In an article entitled ‘Coal, trade, and the empire’, in the periodical The Nineteenth Century, Archibald S. Hurd used an extended simile to explain the importance of coal to British commerce. The trade of Britain, he argued, was like those emigrants attempting the pre- railway crossing of the American prairies. Just as the crossing was made extremely dangerous by the constant threat of capture and destruction from the ‘Warlike Indians’, trade was constantly threatened as it traversed the seas, which were ‘greater and wilder than any prairie.’ To avoid this danger on the prairies, posts and garrisons were established, just as fortified and garrisoned coaling stations protected ships. The telegraphs that connected these stations were the reigns used by the driver, representing the Government, on his coach, the empire. The coach was pulled by six horses, representing the coaling stations, warships, and the colonies.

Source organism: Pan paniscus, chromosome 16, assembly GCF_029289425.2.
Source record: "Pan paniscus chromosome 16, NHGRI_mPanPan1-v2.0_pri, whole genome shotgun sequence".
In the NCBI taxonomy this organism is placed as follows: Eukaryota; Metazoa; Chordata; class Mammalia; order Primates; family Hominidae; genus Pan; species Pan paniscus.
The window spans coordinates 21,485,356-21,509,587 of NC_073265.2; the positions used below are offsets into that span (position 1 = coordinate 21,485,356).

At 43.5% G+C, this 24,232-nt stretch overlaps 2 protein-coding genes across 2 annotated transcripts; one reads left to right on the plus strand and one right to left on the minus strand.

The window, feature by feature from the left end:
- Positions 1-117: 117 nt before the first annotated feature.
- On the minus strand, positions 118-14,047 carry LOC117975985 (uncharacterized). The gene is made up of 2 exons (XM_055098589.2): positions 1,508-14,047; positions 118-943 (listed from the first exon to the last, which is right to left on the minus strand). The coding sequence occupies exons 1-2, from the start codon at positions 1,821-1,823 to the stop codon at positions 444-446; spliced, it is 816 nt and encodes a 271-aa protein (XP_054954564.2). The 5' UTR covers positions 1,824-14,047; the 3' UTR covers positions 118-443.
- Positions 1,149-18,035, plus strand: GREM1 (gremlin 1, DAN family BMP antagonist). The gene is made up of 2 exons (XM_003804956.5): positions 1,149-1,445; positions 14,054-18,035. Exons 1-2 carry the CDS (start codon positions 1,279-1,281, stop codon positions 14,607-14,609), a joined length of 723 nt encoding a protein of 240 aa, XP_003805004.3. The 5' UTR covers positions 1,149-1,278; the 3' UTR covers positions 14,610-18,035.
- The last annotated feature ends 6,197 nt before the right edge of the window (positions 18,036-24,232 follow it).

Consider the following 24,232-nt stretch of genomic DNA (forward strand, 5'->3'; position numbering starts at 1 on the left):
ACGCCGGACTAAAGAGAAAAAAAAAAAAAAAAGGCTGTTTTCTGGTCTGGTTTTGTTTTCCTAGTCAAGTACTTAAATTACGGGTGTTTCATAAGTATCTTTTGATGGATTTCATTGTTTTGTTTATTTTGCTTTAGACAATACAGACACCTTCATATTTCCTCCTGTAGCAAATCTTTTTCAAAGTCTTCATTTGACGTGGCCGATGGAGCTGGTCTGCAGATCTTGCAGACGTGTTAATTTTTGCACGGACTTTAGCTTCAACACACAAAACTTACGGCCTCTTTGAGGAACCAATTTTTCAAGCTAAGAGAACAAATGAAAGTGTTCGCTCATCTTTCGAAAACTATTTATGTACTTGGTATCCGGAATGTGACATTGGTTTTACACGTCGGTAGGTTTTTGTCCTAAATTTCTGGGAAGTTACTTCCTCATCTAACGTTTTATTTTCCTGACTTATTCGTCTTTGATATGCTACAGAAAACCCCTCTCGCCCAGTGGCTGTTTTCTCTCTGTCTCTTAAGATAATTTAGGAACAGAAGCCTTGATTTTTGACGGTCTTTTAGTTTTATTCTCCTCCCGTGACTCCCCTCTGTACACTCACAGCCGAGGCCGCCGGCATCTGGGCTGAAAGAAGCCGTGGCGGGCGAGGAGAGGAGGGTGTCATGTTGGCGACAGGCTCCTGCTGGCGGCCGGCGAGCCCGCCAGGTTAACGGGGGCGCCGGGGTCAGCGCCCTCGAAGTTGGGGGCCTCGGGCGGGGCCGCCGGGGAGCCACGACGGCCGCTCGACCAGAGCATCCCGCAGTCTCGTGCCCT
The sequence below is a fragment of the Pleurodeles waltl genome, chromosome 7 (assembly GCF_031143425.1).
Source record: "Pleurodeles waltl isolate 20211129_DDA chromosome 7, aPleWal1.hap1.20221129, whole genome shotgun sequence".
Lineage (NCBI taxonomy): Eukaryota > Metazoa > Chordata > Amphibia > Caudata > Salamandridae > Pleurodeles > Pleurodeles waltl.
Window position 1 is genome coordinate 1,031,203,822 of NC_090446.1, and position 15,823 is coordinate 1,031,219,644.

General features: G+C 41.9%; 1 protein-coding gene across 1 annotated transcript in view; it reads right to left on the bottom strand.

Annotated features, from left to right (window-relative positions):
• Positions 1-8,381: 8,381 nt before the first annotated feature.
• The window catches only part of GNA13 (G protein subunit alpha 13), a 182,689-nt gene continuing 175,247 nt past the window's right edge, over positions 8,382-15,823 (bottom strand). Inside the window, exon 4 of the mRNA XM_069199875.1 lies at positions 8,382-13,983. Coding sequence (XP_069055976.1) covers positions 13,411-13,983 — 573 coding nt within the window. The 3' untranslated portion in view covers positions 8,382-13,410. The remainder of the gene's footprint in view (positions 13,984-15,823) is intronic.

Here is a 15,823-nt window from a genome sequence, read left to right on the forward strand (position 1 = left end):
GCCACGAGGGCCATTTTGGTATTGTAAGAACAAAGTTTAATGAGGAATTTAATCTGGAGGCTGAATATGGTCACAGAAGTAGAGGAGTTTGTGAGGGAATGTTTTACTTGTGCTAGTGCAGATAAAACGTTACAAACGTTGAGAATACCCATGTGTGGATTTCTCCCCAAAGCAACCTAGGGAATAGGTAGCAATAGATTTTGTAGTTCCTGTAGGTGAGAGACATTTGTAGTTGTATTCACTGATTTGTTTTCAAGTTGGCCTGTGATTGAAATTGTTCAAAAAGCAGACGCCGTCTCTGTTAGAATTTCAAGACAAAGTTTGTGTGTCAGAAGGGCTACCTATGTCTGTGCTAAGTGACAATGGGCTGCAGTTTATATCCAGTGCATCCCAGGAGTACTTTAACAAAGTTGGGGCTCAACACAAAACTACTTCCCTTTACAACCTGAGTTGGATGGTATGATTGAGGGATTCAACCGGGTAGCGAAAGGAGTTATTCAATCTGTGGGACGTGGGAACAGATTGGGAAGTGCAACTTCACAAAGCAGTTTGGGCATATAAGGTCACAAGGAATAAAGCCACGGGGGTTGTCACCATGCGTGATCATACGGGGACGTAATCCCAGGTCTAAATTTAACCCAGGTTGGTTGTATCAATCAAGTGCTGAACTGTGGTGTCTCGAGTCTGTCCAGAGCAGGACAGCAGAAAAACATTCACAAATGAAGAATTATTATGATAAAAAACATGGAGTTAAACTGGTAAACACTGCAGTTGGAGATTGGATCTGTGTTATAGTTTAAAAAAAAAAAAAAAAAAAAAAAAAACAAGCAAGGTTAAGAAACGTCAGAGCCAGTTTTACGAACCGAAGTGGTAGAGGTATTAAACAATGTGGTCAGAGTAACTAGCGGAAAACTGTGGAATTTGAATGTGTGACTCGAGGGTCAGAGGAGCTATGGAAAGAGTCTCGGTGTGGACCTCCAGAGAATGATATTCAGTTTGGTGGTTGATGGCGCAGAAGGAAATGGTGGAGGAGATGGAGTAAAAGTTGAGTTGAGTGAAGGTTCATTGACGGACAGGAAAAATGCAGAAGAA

So what can we learn from this? It certainly seems a tenuous simile. But the point it is that coaling stations were a crucial part of the defence of British trade and interests abroad, and thus the empire itself.